Saturday, January 30, 2016

Thoughts About Transparent.

This article gets at something I was trying to articulate recently about Transparent: one of the things I love most about it, besides that it's just great story-telling, is that LGBT politics and history, even queer theory, are presented in a way that's smart and specific but doesn't set them apart from the characters and the story. The push and pull of those ideas drive the story in the same way that they shape the lives of queer people. Theory and politics as they are actually lived.

It's exactly the opposite of how I felt watching Sense8, a very different piece of work (which I mostly enjoyed) that also used queer theory as a narrative element, but in a way that felt didactic and academic in a sort of cringey way.

Who Are They?

If it's in the Times style section, you know it's not news anymore. I put up a fight, but I'm resigned now to the singular "they," and I make a real effort to use it though I still find it very awkward. It's the same feeling to a lesser degree that I had when I was studying Spanish recently. For someone who prides himself on his skill using English with subtlety and precision, struggling to say something as simple as, "I like blue chairs," is humbling.

But my resistance is not solely about my ego. Besides the practical confusion it invites (wait, how many people are you talking about?) -- to my ears the singular "they" is, like "roommate" and "friend" the lexicon of the closet.

I don't hear it used this way any more (which is not to say that it isn't -- we get so used to the idea that everything is different and better now we forget that for lots of people in, say, Mississippi, it's not exactly safe yet to be out), but the people I remember using the non-specific singular "they" were older homosexuals who wanted to refer to their life partners but weren't sure if they were safe coming out to the person they were talking to. As in:

"You should bring your roommate to the party."

"I'd love to but I think they're busy that night."

Just one of the aches and pains of aging: words -- awesome, hobo, they -- gather new meaning, and no one cares anymore about the old one.

Tuesday, January 26, 2016


I sometimes say that I don't dislike dogs, it's just some of their owners I can't stand. Or children and their parents. Or Bernie Sanders and his supporters.

I thought I was just mad because they're forcing me to say nice things about Hillary Clinton, but I think maybe I just zeroed in on what is irritating me about his defenders.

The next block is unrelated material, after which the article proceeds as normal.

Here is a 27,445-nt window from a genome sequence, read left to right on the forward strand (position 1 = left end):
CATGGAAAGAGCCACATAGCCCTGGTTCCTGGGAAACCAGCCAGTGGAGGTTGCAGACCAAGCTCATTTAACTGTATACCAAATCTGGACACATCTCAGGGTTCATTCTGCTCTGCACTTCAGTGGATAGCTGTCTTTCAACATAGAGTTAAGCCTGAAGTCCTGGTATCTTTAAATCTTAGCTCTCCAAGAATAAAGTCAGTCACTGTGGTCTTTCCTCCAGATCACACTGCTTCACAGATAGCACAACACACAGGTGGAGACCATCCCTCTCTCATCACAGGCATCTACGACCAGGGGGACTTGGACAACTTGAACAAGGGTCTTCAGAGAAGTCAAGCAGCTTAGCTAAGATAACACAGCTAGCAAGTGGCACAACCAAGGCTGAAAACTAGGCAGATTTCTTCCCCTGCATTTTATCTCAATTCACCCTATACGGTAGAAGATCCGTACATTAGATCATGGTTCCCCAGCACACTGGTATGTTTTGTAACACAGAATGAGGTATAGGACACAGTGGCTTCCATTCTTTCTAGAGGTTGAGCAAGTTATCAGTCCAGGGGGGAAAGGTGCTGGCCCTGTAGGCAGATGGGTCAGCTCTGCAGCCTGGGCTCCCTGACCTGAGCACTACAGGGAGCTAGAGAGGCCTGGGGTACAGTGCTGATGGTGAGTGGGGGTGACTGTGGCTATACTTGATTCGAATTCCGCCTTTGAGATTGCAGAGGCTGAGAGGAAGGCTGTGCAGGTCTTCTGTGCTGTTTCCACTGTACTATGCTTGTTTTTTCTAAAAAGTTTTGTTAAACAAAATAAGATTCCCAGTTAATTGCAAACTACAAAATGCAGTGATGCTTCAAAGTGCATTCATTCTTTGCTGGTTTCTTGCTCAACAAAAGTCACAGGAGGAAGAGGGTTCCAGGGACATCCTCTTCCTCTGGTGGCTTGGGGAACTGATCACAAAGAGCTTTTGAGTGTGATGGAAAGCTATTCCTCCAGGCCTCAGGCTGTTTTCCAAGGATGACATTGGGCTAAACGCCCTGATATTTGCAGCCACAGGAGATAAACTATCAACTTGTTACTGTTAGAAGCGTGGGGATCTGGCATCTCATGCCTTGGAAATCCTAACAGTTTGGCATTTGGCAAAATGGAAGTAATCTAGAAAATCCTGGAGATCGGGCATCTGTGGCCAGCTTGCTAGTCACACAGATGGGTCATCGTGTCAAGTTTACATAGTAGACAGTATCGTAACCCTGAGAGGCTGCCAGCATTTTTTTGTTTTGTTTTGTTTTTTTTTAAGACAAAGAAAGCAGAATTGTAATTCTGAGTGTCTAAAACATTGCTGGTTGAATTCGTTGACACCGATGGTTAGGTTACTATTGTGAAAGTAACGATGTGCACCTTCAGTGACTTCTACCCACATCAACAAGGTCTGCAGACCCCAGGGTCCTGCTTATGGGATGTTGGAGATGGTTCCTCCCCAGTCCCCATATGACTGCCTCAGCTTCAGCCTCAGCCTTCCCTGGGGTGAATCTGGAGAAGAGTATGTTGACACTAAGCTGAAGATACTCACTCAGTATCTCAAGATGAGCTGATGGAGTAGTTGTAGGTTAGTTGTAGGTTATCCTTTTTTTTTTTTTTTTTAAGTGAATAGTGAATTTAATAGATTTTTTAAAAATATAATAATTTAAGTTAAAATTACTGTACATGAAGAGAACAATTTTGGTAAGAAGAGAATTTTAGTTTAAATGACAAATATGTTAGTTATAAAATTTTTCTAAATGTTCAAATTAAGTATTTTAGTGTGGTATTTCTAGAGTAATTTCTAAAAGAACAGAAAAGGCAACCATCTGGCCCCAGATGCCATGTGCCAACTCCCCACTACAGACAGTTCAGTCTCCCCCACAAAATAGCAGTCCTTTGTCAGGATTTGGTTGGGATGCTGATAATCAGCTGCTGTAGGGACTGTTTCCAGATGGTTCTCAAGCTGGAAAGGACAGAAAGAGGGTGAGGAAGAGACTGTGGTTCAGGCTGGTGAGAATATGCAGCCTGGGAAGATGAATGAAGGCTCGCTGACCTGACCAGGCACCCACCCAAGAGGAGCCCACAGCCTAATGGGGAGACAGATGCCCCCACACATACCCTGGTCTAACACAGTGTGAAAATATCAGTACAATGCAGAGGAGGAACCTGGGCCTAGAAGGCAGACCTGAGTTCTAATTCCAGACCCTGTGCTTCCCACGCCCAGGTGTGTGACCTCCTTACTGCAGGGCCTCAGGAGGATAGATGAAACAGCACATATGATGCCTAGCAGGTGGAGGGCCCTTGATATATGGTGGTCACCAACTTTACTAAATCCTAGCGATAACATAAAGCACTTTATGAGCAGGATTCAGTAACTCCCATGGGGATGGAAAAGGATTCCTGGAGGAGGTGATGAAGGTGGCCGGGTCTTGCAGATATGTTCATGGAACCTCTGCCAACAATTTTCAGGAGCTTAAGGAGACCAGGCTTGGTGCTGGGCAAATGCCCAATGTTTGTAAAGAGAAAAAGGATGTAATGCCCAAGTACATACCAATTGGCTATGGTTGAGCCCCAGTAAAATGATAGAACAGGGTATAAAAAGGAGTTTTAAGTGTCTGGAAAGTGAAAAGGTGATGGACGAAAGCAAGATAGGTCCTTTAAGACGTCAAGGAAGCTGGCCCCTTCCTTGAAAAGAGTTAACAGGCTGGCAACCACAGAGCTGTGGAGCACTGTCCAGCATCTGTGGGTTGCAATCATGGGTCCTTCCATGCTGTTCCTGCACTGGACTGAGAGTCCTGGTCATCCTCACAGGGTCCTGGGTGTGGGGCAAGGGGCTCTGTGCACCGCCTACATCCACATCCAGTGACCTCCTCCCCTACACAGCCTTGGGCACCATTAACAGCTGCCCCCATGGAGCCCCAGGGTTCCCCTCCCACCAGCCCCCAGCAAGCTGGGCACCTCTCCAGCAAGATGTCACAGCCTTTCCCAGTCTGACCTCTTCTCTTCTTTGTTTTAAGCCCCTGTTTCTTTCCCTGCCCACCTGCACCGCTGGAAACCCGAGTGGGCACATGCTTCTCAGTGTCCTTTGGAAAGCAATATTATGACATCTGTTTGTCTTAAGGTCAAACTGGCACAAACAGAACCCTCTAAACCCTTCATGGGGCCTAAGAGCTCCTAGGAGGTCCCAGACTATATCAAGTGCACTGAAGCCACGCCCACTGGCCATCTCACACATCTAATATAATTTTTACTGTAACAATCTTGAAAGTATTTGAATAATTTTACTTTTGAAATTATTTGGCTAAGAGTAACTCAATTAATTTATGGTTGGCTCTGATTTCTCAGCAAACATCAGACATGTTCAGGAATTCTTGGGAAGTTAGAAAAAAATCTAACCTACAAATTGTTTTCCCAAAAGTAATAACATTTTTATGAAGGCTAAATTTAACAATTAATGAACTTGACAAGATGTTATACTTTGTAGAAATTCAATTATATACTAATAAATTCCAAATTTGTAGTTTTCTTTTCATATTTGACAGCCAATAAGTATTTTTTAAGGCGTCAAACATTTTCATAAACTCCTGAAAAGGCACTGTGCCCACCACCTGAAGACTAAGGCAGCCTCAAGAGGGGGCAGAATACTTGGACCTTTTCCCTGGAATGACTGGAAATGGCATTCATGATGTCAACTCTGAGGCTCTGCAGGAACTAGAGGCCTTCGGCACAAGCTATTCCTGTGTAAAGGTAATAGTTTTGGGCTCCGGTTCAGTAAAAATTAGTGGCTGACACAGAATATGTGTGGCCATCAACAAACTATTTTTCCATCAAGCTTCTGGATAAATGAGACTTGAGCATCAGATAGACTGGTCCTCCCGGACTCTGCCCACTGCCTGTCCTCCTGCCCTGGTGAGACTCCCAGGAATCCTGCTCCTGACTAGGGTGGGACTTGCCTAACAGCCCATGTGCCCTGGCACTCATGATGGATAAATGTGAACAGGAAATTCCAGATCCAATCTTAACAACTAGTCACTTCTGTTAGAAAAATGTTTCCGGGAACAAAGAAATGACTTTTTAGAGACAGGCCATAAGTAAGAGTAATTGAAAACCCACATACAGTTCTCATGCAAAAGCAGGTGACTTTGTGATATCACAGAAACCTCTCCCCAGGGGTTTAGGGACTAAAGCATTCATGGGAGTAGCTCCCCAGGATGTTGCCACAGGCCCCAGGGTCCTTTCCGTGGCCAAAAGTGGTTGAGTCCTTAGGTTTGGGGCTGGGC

The debate between Hillary and Bernie's fans has seemed, in the last few weeks, to boil down to whether it's best to elect someone we're less than crazy about but who has a chance of getting some work done as opposed to someone who we agree with about everything. Hillary's supporters tell us that Bernie stands little chance of implementing any of his plans, that his candidacy is pie-in-the-sky with such a conservative Congress. Bernie's fans tell us Hillary represents crony politics at its worst and we need to sweep the crooks out.

It's an interesting debate, interesting especially because there is some real, practical contrast between candidates. But here's the thing that sticks in my craw. Bernie has framed his campaign as a "political revolution." His fans say, "Do you want business as usual, or do you want a revolution?" Vote for revolution! But leaving for work 10 minutes early so you can vote doesn't make a revolution. Revolutions don't happen in presidential elections. Revolutions take a lot more time, a lot more sweat, a lot more personal commitment, sacrifice, loss. Revolutions happen on the street, and people devote their lives to revolution-making. I won't speak for myself -- my days of street activism, limited as they were, are over now. I'm not willing to camp out in Zuccotti Park for weeks, but there are people who are and thank god for them. If you want a revolution, start going to school board and community board meetings. Join a union, escort women into abortion clinics to keep them safe from the assholes out front. Picket, protest, chain yourself to somebody's desk. The reason the revolution is not going to happen is because there are far too few people doing these things. Not because people voted for Hillary instead of Bernie.

Bernie Sanders is a career politician. He's an admirable, passionate public servant and has a lot of very smart things to say. But he's not a revolutionary, and neither are most of his supporters.

I'm not a big fan of Hillary Clinton and Bernie Sanders more closely aligns with my politics, but I'm sure liking her supporters more than his lately.